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Advocate: Nursing home employees working hard to keep residents safe, connected

Coronavirus

PROVIDENCE, R.I. (WPRI) — During Gov. Gina Raimondo’s daily briefing on Wednesday, it was revealed that 22 of Rhode Island’s 35 COVID-19 deaths are connected to nursing homes.

To learn more about what residents and their families are saying about the situation, Eyewitness News reached out to Kathleen Heren, the state’s long-term care ombudsman.

“People still call us the Alliance, but it’s actually the Office of the State Long Term Care Ombudsman,” she said. “We’re an independent agency where I think we’re one of 10 in the United States.”

Heren said they’re advocates for people receiving long-term care.

“Long-term care services is a broad word that means nursing homes, assisted living, home care, hospice,” she explained. “We do the Veterans Home and we do Eleanor Slater Hospital.”

Workers at these facilities are doing a good job, Heren said, adding that she understands a lot of families are afraid and might feel helpless right now.

“If we were fighting a war, we’d know what to use. We’d get missiles and tanks,” she said. “This is a war that has no face. It doesn’t play favorites. It infects anybody that it feels like doing it to.”

While almost two dozen of Rhode Island’s COVID-19-related deaths are connected to nursing homes, Heren told Eyewitness News she’s extremely proud of the staff members who continue to work toward keeping residents safe.

“We all have to try to do the best we can with what we have to work with,” she said. “I really do believe that the nursing homes need a shout-out for everything they’re doing.”

“You know people want to blame people,” Heren continued. “Who knows where any of this stuff starts or ends.”

She went on to explain how hard she is on staff members when they do something they’re not supposed to.

“They’ll hear me on the phone — nobody wants to hear from me — but I’m proud of them,” Heren said. “I really am proud of them because they’re all reaching out and getting the help they need. Nobody’s going off and doing whatever they want. They’re following the rules too, which is important.”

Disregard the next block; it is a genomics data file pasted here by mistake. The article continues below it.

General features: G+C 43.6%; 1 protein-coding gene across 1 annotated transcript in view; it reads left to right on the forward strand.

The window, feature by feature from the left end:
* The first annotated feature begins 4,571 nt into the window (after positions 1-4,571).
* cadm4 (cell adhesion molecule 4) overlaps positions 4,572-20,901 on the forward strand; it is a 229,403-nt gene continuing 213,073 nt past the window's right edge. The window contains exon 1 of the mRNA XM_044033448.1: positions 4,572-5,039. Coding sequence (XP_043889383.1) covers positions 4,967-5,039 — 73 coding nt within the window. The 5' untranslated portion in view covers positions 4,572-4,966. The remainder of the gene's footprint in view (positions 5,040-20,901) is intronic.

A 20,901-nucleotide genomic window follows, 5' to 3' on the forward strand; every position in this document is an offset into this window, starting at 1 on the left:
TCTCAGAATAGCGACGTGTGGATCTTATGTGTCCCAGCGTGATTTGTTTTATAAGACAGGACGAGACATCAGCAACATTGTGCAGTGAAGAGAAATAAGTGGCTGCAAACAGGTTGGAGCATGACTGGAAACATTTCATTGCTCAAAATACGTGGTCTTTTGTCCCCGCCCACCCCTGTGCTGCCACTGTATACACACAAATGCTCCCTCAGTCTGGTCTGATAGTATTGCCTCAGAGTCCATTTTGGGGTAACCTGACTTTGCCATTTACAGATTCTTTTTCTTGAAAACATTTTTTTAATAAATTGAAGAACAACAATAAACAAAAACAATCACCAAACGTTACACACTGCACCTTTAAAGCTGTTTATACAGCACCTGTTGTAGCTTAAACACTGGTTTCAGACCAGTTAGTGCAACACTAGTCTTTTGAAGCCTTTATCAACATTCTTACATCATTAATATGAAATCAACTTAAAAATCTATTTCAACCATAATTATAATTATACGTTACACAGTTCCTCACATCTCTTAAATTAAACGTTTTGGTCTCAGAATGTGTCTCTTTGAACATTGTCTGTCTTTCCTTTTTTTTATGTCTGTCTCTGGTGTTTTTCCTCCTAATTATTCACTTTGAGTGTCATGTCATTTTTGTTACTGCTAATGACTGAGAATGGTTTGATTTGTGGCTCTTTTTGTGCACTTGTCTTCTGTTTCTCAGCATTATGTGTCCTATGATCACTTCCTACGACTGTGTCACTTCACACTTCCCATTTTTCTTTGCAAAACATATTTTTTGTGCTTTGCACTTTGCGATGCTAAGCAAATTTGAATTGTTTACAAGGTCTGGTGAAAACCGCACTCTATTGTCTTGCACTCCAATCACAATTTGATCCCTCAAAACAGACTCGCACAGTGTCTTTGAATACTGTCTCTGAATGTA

She said despite residents feeling lonely, nursing facilities are doing what they can to keep them connected to their families.

“We had to find creative ways to be able to have the families be able to communicate,” Heren said. “Cards, letters, they set up Facetime.”

Heren also said a lot of nursing homes are sending out emails and calling families who have loved ones within the facility.

“They’re doing a good job and they are keeping them informed,” she added.

She said when it comes to those in isolation, they may not be well enough to communicate with their loved ones.

“I’m sure that the staff is going in and saying, ‘your daughter called,’ and talking to them and letting them know,” she explained. “The one thing that they’ve been very careful of is thinking up innovations for the residents to be able to communicate with the outside, play games, according to what the isolation rules are.”

According to Heren, isolating residents who are in long-term care to prevent the spread of an infectious disease isn’t something new.

“Any infection that’s in a nursing home that can be spread from resident to resident or to the staff — the person is on isolation,” she said.

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